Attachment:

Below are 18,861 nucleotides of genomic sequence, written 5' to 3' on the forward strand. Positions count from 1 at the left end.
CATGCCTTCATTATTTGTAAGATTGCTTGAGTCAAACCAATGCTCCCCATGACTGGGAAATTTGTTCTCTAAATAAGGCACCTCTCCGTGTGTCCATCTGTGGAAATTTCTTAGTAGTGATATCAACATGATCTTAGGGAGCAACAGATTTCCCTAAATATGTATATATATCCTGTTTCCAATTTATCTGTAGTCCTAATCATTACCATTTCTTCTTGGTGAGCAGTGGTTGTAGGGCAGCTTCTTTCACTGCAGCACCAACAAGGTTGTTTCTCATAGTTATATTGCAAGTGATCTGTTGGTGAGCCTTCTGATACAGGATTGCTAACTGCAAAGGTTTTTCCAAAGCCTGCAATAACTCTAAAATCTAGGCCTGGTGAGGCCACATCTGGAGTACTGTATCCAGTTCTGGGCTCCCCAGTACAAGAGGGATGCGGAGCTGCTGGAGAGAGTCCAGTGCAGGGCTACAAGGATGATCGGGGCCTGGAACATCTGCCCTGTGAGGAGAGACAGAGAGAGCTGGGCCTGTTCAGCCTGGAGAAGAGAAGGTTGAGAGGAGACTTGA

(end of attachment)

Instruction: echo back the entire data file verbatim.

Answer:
Below are 18,861 nucleotides of genomic sequence, written 5' to 3' on the forward strand. Positions count from 1 at the left end.
CATGCCTTCATTATTTGTAAGATTGCTTGAGTCAAACCAATGCTCCCCATGACTGGGAAATTTGTTCTCTAAATAAGGCACCTCTCCGTGTGTCCATCTGTGGAAATTTCTTAGTAGTGATATCAACATGATCTTAGGGAGCAACAGATTTCCCTAAATATGTATATATATCCTGTTTCCAATTTATCTGTAGTCCTAATCATTACCATTTCTTCTTGGTGAGCAGTGGTTGTAGGGCAGCTTCTTTCACTGCAGCACCAACAAGGTTGTTTCTCATAGTTATATTGCAAGTGATCTGTTGGTGAGCCTTCTGATACAGGATTGCTAACTGCAAAGGTTTTTCCAAAGCCTGCAATAACTCTAAAATCTAGGCCTGGTGAGGCCACATCTGGAGTACTGTATCCAGTTCTGGGCTCCCCAGTACAAGAGGGATGCGGAGCTGCTGGAGAGAGTCCAGTGCAGGGCTACAAGGATGATCGGGGCCTGGAACATCTGCCCTGTGAGGAGAGACAGAGAGAGCTGGGCCTGTTCAGCCTGGAGAAGAGAAGGTTGAGAGGAGACTTGA